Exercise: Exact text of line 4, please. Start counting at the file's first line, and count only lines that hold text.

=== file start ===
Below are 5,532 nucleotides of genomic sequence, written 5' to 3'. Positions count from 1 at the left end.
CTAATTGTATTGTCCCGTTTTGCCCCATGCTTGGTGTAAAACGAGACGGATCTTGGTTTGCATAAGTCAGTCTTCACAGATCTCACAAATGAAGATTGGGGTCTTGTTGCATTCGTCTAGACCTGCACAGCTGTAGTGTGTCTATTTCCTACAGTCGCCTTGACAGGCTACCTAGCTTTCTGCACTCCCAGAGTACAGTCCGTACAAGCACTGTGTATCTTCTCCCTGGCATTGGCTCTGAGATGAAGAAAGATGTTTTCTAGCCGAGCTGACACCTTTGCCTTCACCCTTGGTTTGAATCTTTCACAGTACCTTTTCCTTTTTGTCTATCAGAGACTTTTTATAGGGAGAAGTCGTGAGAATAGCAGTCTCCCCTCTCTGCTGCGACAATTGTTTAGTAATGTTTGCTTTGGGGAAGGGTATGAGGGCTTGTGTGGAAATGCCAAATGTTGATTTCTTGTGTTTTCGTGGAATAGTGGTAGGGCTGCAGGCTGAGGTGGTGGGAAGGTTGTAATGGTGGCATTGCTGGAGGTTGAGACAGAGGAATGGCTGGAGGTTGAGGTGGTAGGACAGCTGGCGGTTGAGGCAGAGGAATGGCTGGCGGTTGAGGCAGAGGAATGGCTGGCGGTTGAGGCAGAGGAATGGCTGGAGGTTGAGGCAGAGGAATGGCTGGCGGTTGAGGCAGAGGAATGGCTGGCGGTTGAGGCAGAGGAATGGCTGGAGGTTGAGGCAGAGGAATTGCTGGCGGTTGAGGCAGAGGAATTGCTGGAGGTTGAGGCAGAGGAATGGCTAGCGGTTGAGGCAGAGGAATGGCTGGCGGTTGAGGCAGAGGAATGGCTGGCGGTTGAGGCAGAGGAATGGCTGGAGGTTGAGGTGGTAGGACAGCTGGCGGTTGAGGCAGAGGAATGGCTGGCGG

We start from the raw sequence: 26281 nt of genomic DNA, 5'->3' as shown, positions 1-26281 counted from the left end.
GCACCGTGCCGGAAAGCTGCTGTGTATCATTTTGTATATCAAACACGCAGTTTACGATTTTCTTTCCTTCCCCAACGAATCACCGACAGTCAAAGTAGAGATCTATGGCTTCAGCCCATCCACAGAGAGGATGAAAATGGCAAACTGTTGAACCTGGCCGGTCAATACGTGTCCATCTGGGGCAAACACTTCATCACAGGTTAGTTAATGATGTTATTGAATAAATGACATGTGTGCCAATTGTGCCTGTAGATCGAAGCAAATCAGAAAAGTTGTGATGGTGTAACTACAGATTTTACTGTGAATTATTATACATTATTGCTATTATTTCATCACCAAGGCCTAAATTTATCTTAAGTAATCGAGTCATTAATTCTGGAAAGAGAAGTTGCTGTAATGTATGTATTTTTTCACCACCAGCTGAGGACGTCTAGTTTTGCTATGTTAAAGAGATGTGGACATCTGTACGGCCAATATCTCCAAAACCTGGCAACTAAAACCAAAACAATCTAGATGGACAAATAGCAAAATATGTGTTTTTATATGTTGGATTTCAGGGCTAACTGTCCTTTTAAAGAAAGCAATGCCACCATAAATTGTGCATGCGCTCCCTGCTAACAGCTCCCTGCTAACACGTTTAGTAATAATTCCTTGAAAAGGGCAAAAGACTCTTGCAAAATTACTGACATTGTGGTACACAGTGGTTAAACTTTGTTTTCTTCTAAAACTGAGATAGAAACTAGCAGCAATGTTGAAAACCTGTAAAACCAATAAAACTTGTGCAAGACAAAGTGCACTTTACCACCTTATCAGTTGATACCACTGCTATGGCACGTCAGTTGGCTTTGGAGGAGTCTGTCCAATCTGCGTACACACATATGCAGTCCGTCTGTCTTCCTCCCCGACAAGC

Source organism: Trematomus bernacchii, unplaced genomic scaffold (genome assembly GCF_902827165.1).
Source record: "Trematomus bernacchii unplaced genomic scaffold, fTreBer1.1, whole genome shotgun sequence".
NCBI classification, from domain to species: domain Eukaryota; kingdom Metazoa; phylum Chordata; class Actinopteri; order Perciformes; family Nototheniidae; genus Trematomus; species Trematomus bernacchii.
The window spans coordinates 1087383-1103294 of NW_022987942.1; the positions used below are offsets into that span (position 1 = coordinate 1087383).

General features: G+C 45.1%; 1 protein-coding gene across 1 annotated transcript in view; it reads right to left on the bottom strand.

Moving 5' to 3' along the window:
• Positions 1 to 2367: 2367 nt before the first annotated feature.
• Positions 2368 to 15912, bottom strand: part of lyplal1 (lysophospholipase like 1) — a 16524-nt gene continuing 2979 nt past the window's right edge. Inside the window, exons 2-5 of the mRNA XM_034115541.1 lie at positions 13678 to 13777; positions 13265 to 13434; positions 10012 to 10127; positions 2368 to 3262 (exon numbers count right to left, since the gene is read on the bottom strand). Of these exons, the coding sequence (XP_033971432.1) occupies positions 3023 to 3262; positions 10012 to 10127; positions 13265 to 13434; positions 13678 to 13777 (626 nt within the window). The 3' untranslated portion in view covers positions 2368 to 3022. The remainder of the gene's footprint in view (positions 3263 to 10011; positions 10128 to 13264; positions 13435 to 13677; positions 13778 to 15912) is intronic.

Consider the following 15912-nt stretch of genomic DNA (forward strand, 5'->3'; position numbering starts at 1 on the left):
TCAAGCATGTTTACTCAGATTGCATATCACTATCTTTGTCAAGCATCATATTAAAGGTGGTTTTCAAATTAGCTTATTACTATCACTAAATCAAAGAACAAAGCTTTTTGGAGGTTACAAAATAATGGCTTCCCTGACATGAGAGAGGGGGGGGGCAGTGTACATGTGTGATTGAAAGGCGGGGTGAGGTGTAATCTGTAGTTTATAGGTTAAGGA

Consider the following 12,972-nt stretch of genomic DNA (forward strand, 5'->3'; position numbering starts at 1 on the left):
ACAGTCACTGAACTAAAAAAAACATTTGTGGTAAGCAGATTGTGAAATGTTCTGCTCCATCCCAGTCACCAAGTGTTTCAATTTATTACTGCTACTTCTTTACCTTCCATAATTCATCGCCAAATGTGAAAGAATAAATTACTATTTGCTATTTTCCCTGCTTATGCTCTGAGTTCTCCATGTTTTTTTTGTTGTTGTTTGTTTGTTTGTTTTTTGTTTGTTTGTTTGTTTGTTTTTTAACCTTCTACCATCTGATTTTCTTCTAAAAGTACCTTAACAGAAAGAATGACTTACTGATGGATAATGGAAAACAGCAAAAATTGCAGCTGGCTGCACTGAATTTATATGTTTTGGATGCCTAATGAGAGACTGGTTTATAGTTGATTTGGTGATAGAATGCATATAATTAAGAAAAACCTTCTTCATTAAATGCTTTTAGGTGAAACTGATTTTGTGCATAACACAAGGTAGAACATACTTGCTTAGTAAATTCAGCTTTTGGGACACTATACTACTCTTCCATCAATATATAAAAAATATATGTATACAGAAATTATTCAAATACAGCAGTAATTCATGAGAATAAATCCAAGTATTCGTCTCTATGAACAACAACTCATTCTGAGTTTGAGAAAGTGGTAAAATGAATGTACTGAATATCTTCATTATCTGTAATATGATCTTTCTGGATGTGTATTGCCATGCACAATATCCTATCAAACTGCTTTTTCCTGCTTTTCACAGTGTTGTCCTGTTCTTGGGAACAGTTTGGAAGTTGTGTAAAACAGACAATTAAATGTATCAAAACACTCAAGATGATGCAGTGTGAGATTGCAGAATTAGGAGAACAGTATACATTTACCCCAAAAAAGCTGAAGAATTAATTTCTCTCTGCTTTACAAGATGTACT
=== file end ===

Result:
GCACCGTGCCGGAAAGCTGCTGTGTATCATTTTGTATATCAAACACGCAGTTTACGATTTTCTTTCCTTCCCCAACGAATCACCGACAGTCAAAGTAGAGATCTATGGCTTCAGCCCATCCACAGAGAGGATGAAAATGGCAAACTGTTGAACCTGGCCGGTCAATACGTGTCCATCTGGGGCAAACACTTCATCACAGGTTAGTTAATGATGTTATTGAATAAATGACATGTGTGCCAATTGTGCCTGTAGATCGAAGCAAATCAGAAAAGTTGTGATGGTGTAACTACAGATTTTACTGTGAATTATTATACATTATTGCTATTATTTCATCACCAAGGCCTAAATTTATCTTAAGTAATCGAGTCATTAATTCTGGAAAGAGAAGTTGCTGTAATGTATGTATTTTTTCACCACCAGCTGAGGACGTCTAGTTTTGCTATGTTAAAGAGATGTGGACATCTGTACGGCCAATATCTCCAAAACCTGGCAACTAAAACCAAAACAATCTAGATGGACAAATAGCAAAATATGTGTTTTTATATGTTGGATTTCAGGGCTAACTGTCCTTTTAAAGAAAGCAATGCCACCATAAATTGTGCATGCGCTCCCTGCTAACAGCTCCCTGCTAACACGTTTAGTAATAATTCCTTGAAAAGGGCAAAAGACTCTTGCAAAATTACTGACATTGTGGTACACAGTGGTTAAACTTTGTTTTCTTCTAAAACTGAGATAGAAACTAGCAGCAATGTTGAAAACCTGTAAAACCAATAAAACTTGTGCAAGACAAAGTGCACTTTACCACCTTATCAGTTGATACCACTGCTATGGCACGTCAGTTGGCTTTGGAGGAGTCTGTCCAATCTGCGTACACACATATGCAGTCCGTCTGTCTTCCTCCCCGACAAGC